We must take it as not unlikely, indeed as
probable, that this will reduce big national
policies to'a collection of items that are treated
by Congress as domestic and as local questions.
We have, I believe, a good preview of what is
coming in the way Congress has been disinte-
grating ,and devaluing the foreign economic
policies of the Administration.
This has happened because, unlike the great
policy of Lend-Lease during the war and of the
Marshall Plan after the war, the measures to

promote the development of backward coun-
tries, do ,not appear as imperatives of national
survival. Honest men can differ about their
wisdom or their practicality. Nothing specta-
cular happens immediately if such measures are
postponed.
The sovereign question in the time to come
may, I submit to you, be this: when the demo-
cracies are not challenged and compelled from
the outside, are they able to form and to carry
out national policies which their vital interests
in the long run, but not in the short run, re-

LETTERS TO EDITOR:
'Please Stay, Bennie,' Fans Acclaim

A Little Too Late.. ..
To the Editor:
I AM not what one would call an
avid football fan. I don't go to
all the games, even with my free
tickets. I am, however, familiar
with an expression from the world
of sport which has seeped out into
everyday life, viz., Monday morn-
ing quarterbacking.
It seems to me that, all those
who now realize how obvious it
was that the local team was basic-
ally a losing team should have
spoken up earlier with construc-
tive criticism, rather than wait-
ing until the time when later
events, while certifying their an-
alysis, made their comments use-
less.
-J. P. Benkard
A Coach's Job...
To the Editor:
MUCH SPACE has been devoted
to condemnations of Ooster-
baan and his handling of the foot-
ball team. What qualifications for
such recommendations these in-
dividuals possess I do not know,
but from their letters it must be
slight.
A few words regarding a coach's
position may enlighten them and
any other misguided individuals.
Vhis is not a defense of Ooster-
baan or any other coach, such is
not necessary.
First, the coach's work (teach-
ing) is open to public scrutiny
each time his team plays. No
other professional has thousands
of persons sitting there waiting
for a mistake. Is it recommended
that a doctor's license be forfeit
should a patient die? Is a teacher's
position endangered if a pupil
fails his course? Yet a coach is ex-
pected to handle a multitude of
problems, both tactical and human,
and come up with the right solu-
tion each time. How ridiculous can
you get?
A coach is not dealing with a
machine but with human beings
who are subject to the same limi-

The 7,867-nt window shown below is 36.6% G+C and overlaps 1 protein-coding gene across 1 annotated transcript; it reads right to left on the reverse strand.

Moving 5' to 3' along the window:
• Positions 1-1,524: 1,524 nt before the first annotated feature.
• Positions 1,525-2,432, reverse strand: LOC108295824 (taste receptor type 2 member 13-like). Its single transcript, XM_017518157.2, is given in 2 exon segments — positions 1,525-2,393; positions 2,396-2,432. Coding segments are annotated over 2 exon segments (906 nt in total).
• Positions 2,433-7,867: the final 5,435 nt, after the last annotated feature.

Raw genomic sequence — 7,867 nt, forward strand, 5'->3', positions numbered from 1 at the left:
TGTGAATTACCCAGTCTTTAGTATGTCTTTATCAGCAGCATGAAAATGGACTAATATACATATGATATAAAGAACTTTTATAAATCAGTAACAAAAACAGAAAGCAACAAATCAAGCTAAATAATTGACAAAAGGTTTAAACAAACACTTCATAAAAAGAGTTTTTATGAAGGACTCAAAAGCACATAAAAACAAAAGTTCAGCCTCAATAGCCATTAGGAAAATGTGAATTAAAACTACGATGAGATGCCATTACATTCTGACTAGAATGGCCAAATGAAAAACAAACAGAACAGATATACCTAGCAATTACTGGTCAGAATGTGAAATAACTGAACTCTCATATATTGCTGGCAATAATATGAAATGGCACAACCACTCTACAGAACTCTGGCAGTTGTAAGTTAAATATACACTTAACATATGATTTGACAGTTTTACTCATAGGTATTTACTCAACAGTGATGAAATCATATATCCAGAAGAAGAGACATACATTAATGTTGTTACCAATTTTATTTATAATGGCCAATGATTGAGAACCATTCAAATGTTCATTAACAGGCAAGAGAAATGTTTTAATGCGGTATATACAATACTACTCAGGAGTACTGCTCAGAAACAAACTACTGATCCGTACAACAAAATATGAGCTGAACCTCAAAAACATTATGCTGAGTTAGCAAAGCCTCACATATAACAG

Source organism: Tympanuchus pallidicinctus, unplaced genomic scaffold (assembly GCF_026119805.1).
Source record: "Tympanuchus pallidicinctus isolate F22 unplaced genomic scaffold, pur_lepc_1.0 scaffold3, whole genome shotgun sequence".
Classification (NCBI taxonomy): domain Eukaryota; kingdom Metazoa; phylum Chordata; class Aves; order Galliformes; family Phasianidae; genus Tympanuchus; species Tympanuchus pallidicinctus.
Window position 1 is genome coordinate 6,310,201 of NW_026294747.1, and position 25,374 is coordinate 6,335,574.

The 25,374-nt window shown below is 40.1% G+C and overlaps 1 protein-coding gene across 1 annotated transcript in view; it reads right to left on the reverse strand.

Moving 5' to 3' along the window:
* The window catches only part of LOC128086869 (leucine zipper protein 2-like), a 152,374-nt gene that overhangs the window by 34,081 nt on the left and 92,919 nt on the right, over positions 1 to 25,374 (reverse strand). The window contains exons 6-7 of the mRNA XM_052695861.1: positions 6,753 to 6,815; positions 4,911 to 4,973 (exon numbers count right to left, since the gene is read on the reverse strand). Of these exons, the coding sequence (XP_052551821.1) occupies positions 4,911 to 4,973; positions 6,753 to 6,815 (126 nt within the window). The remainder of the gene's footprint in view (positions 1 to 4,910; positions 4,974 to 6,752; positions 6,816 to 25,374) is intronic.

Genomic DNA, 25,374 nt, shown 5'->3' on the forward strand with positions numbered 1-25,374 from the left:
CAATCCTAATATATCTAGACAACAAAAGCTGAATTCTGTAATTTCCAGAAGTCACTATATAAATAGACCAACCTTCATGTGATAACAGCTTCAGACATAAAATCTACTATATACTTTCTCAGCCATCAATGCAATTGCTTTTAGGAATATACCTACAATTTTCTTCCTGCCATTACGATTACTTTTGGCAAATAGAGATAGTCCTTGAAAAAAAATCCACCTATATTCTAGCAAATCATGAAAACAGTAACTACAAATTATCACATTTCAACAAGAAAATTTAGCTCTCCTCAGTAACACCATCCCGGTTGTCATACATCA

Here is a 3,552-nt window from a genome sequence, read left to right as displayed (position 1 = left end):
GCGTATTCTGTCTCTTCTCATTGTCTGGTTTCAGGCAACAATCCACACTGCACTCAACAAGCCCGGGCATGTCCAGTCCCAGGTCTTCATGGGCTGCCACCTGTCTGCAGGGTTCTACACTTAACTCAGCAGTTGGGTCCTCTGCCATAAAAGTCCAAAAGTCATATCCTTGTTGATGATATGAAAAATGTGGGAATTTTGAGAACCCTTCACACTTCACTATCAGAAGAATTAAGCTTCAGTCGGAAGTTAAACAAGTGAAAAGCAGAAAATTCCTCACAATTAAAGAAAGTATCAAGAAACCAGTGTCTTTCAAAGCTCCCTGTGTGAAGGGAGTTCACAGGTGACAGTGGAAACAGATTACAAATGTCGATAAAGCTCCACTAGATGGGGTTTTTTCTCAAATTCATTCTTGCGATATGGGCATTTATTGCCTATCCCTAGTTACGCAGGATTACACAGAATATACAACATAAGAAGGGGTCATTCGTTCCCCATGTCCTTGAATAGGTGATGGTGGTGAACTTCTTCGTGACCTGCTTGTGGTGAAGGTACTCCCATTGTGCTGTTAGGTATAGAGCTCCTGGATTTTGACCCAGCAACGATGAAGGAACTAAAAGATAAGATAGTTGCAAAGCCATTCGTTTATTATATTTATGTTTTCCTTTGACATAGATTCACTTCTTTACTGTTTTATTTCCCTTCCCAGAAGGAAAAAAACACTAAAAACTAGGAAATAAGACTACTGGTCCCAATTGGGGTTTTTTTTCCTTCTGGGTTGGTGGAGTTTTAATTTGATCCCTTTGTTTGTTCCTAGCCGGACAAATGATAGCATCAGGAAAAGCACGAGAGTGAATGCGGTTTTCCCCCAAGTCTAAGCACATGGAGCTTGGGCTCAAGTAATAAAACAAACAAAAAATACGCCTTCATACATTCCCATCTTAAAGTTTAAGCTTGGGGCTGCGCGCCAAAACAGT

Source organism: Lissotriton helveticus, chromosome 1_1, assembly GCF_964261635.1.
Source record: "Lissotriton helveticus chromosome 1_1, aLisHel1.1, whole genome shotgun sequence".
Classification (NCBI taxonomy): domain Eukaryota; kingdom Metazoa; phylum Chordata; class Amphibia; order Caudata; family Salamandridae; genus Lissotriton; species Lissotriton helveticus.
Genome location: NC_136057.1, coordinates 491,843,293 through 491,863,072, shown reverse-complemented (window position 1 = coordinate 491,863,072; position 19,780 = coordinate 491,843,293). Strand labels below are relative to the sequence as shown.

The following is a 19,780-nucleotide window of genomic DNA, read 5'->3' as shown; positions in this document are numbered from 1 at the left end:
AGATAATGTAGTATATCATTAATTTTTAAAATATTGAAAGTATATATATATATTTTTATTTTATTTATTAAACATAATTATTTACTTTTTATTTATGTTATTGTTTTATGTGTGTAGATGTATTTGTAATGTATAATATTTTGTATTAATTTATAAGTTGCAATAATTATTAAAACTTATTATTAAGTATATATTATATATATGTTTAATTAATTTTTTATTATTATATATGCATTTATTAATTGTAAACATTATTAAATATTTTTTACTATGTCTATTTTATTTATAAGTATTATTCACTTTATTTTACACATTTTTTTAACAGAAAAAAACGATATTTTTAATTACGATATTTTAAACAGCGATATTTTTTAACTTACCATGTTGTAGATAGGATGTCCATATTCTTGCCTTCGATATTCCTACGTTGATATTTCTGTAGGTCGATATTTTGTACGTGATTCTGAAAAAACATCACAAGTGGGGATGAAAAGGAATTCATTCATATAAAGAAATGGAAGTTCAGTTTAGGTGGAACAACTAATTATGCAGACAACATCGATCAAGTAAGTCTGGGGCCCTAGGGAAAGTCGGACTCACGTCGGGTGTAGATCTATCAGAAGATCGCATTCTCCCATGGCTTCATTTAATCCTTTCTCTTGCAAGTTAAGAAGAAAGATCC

tations as all other mortals. The
coach himself is human and liable
to error. Everyone has good days
and bad days, including football
players and coaches. The coach
does what he can to get his team
into the proper physical and men-
tal state for a game. This is a dif-
ficult task at best and often im-
possible. Because a man is a coach
must he suddenly become perfect?
People who would hesitate to tell
a carpenter he was using the wrong
end of a hammer to drive a nail
feel free to, tell a coach how to
run a team. How does a seat in
the grandstand qualify someone as
an expert? If the Michigan team
were run by spectators I doubt
that a single game would be won.
Even a winning coach must
suffer it appears if he doesn't win
by the score that the 'expert'
sports reporters think he should.
Most reporters never get closer
to the game than a good seat and

Backs Bennie ...
To the Editor:
I'M GETTING tired of the grow-
ing "Bennie mhust go" feeling
on this campus. It amazes me that
so many people can get so bitter
and cynical over one defeat. I'd
just like to point out a few facts
to these people that they might
have overlooked in their bitter-
ness and disappointment.
1. Oosterbaan was named "Coach
of the Year" in his very first year
as head coach. It is doubtful that
the experience he has gained since
then has had a harmful effect.
2. Football players are closer to
their coach than anyone else is,
and the whole Michigan team is
solidly behind Bennie. Try telling
one of our players that Oosterbaan
is no good if you don't believe me.
3. Bennie has been closely as-
Sociated with football for 30 years
as player and coach and was scor-
ing touchdowns for Michigan be-
fore most of his recent critics were
born. With all, his experience,
there's more than a slim chance
that he knows more about football
than they do.
4. In spite of any statistics, Ben-
nie wins his games. He seems to be
one of the few who still cling to
the old-fashioned belief that the
score is what counts, not the total
yardage gained. It's true that he
hasn't won all his games this year,